19. The process of claim 17, wherein said exogenous DNA encodes: a phosphinothricin acetyltransferase.
20. The process of claim 17 wherein said transgenic fertile maize plant has been obtained by a process comprising:
a) introducing the exogenous DNA into protoplasts derived from cells of a callus culture of Zea mays (L.) to generate a transgenic callus, said callus being auxin-autotrophic, relatively non-mucilagous, granular and friable on a callus maintenance medium; and
b) regenerating the fertile transgenic maize plant from said transgenic callus.
21. The process of claim 17 wherein said transgenic fertile maize plant has been obtained by a process comprising:
a) introducing the exogenous DNA into protoplasts derived from cells of an embryogenic cell line, to generate a transgenic callus, said embryogenic cell line having the name and accession number DSM 6009; and
b) regenerating the fertile transgenic maize plant from said transgenic callus.
This application is a division of application Ser. No. 08/371,764, filed on Jan. 12, 1995 now U.S. Pat. No. 5,767,367.
Application Ser. No. 08/371,764 is a continuation-in-part of U.S. patent application Ser. No. 08/221,268 now abandoned, filed Mar. 31, 1994 as a continuation of U.S. patent application Ser. No. 07/719,324, filed Jun. 21, 1991 claiming priority under 35 U.S.C. §119 from EPO Application No. 90111946.1, filed Jun. 23, 1990; and, this application is also a continuation-in-part of U.S. patent application Ser. No. 08/184,365, filed Jan. 21, 1994 now abandoned as a continuation of U.S. patent application Ser. No. 08/043,594, filed Apr. 5, 1993 as a continuation of U.S. patent application Ser. No. 07/719,316 filed Jun. 21, 1991 claiming priority under 35 U.S.C. §119 from EPO Application No. 90111945.3, filed Jun. 23, 1990. Each of the above-mentioned U.S. and EPO applications are hereby incorporated herein by reference. Documents are cited in the following description and each of those documents are hereby incorporated herein by reference.
The invention relates to a genotype of Zea mays (L.) which is auxin-autotrophic and from which protoplasts, which reproducibly and stably regenerate into normal fertile plants, can be produced, as well as the regenerated plants and parts and progeny of those plants. Additionally, the invention relates to a novel maize genotype starting from immature embryos on hormone-free media from which an auxin-autotrophic embryogenic callus is formed on the shoot basis of the seedlings which develop.
Despite the fact that several alternative approaches such as microinjection into the cells, macroinjection or bombardment with DNA coated particles of the intact or cultured tissues have been claimed as methods for genetic transformation of crop plants, according to the available experimental data protoplasts are ideal and the most widely used objects for parasexual genetic manipulation methods including DNA transformation and somatic hybridization. These genetic manipulations require a methodology for protoplast isolation and culture. For practical applications obtaining fertile regenerants from the manipulated protoplasts is a basic prerequisite. Among the monocotyledonous crop species maize is one of the most studied tissue cultures. Several publications have shown that the potential for plant regeneration from 20 various cultured organs including anthers and immature embryoids is highly genotype-dependent (Green and Phillips, Crop Sci. 15, 417 (1975), Morocz, Tag-Ber., Acad. Landwirtsch.-Wiss. DDR, Berlin (1983), Duncan et al., Planta 165, 322 (1985); each of which is incorporated herein by reference). Improvements of culture conditions can only partially overcome these limitations (Duncan et al., Planta 165, 322 (1985)).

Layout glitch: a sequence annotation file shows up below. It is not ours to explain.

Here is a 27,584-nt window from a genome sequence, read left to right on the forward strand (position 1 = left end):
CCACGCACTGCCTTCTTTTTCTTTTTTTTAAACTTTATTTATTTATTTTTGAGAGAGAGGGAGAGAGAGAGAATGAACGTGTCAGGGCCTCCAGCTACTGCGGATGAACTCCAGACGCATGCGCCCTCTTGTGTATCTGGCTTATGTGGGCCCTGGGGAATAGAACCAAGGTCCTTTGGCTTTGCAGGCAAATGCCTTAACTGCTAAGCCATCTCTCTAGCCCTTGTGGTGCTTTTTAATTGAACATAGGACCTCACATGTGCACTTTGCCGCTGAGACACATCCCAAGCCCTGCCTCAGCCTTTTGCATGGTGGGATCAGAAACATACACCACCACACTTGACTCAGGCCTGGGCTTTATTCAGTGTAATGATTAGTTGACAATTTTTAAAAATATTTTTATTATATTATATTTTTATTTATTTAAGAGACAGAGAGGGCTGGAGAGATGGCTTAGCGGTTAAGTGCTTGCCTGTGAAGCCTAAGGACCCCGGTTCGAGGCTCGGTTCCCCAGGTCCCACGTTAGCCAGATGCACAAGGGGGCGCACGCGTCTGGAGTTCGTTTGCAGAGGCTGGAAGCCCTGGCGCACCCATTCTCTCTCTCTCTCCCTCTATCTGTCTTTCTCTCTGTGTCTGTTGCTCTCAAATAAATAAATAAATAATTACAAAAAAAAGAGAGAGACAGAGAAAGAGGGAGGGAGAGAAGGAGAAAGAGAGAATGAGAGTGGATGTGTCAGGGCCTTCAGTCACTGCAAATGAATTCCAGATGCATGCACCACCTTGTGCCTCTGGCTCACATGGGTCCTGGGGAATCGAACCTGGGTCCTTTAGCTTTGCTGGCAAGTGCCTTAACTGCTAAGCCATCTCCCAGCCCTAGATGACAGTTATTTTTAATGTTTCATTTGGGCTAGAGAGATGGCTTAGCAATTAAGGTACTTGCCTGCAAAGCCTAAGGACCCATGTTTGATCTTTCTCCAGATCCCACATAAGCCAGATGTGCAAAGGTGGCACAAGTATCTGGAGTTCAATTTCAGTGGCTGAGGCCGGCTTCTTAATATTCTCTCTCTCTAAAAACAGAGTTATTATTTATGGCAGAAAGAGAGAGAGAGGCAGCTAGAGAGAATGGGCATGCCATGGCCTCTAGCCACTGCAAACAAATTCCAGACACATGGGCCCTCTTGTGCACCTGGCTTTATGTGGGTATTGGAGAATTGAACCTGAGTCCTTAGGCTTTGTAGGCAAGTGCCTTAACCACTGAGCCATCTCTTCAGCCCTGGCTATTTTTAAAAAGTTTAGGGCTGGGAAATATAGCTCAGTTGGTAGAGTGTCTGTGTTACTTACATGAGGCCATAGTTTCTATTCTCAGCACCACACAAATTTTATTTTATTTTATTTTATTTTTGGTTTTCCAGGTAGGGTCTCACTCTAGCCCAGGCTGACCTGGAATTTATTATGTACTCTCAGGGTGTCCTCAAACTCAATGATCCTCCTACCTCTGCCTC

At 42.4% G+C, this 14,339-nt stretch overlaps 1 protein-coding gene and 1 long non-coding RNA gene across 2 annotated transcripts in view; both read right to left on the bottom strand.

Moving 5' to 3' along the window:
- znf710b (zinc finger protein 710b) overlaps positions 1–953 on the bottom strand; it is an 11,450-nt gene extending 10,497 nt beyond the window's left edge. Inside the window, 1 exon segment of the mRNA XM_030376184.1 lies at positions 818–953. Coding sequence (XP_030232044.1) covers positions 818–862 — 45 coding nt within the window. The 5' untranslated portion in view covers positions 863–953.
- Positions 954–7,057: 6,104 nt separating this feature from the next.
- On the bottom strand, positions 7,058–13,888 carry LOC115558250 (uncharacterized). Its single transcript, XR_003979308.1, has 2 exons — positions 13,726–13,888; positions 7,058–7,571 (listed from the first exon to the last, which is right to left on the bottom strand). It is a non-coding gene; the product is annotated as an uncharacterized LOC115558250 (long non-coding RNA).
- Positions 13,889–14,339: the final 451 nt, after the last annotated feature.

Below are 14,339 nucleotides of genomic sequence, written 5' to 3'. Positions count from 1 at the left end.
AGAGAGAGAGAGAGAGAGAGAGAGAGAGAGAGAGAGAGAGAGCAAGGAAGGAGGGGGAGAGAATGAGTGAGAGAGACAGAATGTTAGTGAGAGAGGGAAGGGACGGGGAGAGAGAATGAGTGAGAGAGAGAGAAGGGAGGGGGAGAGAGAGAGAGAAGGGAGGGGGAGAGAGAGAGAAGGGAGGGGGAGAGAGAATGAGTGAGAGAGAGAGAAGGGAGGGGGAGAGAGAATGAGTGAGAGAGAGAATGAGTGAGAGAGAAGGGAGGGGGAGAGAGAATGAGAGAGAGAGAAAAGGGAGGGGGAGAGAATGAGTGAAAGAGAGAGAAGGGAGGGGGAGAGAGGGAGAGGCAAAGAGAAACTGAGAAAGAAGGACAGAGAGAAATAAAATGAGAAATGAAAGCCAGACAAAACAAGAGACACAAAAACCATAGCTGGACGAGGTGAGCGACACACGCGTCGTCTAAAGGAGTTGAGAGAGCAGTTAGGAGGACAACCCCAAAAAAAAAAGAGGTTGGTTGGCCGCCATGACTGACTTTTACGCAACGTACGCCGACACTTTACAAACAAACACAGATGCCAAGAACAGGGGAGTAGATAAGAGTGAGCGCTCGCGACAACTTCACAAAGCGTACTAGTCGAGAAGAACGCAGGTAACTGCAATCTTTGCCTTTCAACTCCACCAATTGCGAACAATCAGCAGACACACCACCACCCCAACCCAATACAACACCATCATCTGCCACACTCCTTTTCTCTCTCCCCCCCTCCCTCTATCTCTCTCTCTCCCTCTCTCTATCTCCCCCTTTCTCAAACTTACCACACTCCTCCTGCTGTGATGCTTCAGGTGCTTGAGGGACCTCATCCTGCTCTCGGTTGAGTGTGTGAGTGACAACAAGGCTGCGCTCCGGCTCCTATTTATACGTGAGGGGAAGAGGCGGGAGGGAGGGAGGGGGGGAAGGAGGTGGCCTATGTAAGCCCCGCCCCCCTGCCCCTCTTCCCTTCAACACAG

Dicotyledon plants can essentially be transformed via Tiplasmid vector systems with the aid of Agrobacterium tumefaciens. However, this system cannot be applied readily to monocotyledon plants. Potrykus et al. (Mol. Gen. Genet, 199, 183 (1985); incorporated herein by reference) and Lörz et al. (Mol. Gen. Genet, 199, 178 (1985); incorporated herein by reference) showed that plant protoplasts of monocotyledon plants can stably integrate foreign DNA into their genome. However, progress was first inhibited by the fact that the protoplasts could not be regenerated into fertile plants.
Over recent years there has been extensive research into the development of genotypes and processes to get the problem of plant regeneration under control. EP 29 24 435, incorporated herein by reference, relates to a process in which fertile plants can be obtained starting from a relatively non-mucilaginous, friable and granular maize callus. Shillito et al. (Bio/Technology 7, 581 (1989); incorporated herein by reference) have observed in this context that it is furthermore necessary for the regenerability into fertile plants to start from callus suspension cultures from which a dividing protoplast culture can be prepared which has the capability of regenerating plants. However, in this case, regenerable protoplasts could be isolated only after a long in vitro culture period of 7 to 8 months. Furthermore, the regenerated plants show abnormalities in morphology and fertility.